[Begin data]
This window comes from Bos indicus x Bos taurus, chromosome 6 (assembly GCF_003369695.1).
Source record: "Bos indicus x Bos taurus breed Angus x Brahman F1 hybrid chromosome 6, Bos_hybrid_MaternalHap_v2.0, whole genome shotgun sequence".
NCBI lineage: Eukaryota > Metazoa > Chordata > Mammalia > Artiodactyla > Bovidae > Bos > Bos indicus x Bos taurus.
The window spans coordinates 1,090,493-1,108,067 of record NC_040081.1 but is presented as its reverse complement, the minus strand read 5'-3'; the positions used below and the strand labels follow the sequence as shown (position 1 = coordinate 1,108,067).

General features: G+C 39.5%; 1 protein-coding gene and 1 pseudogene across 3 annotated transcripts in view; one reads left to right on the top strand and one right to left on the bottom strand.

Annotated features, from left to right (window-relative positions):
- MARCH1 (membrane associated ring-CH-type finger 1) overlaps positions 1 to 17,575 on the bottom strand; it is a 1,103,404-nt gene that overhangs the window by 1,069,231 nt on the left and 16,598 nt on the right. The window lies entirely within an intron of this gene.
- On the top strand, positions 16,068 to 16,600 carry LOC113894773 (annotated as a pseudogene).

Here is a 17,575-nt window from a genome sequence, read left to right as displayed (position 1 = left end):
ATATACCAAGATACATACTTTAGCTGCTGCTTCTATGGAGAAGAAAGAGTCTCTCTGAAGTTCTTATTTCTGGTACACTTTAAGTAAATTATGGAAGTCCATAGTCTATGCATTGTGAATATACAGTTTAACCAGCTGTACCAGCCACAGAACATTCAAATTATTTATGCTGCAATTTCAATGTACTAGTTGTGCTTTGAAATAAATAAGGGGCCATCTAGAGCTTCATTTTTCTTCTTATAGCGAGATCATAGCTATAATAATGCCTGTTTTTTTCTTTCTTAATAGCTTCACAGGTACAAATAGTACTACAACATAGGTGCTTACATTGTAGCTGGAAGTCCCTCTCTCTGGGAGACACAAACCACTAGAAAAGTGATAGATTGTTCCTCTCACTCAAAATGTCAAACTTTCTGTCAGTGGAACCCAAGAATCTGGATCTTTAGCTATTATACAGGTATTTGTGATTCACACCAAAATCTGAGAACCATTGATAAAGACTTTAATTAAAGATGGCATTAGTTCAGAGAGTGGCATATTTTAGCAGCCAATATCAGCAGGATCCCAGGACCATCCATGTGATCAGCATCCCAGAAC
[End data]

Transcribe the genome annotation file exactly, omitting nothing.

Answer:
This window comes from Bos indicus x Bos taurus, chromosome 6 (assembly GCF_003369695.1).
Source record: "Bos indicus x Bos taurus breed Angus x Brahman F1 hybrid chromosome 6, Bos_hybrid_MaternalHap_v2.0, whole genome shotgun sequence".
NCBI lineage: Eukaryota > Metazoa > Chordata > Mammalia > Artiodactyla > Bovidae > Bos > Bos indicus x Bos taurus.
The window spans coordinates 1,090,493-1,108,067 of record NC_040081.1 but is presented as its reverse complement, the minus strand read 5'-3'; the positions used below and the strand labels follow the sequence as shown (position 1 = coordinate 1,108,067).

General features: G+C 39.5%; 1 protein-coding gene and 1 pseudogene across 3 annotated transcripts in view; one reads left to right on the top strand and one right to left on the bottom strand.

Annotated features, from left to right (window-relative positions):
- MARCH1 (membrane associated ring-CH-type finger 1) overlaps positions 1 to 17,575 on the bottom strand; it is a 1,103,404-nt gene that overhangs the window by 1,069,231 nt on the left and 16,598 nt on the right. The window lies entirely within an intron of this gene.
- On the top strand, positions 16,068 to 16,600 carry LOC113894773 (annotated as a pseudogene).

Here is a 17,575-nt window from a genome sequence, read left to right as displayed (position 1 = left end):
ATATACCAAGATACATACTTTAGCTGCTGCTTCTATGGAGAAGAAAGAGTCTCTCTGAAGTTCTTATTTCTGGTACACTTTAAGTAAATTATGGAAGTCCATAGTCTATGCATTGTGAATATACAGTTTAACCAGCTGTACCAGCCACAGAACATTCAAATTATTTATGCTGCAATTTCAATGTACTAGTTGTGCTTTGAAATAAATAAGGGGCCATCTAGAGCTTCATTTTTCTTCTTATAGCGAGATCATAGCTATAATAATGCCTGTTTTTTTCTTTCTTAATAGCTTCACAGGTACAAATAGTACTACAACATAGGTGCTTACATTGTAGCTGGAAGTCCCTCTCTCTGGGAGACACAAACCACTAGAAAAGTGATAGATTGTTCCTCTCACTCAAAATGTCAAACTTTCTGTCAGTGGAACCCAAGAATCTGGATCTTTAGCTATTATACAGGTATTTGTGATTCACACCAAAATCTGAGAACCATTGATAAAGACTTTAATTAAAGATGGCATTAGTTCAGAGAGTGGCATATTTTAGCAGCCAATATCAGCAGGATCCCAGGACCATCCATGTGATCAGCATCCCAGAAC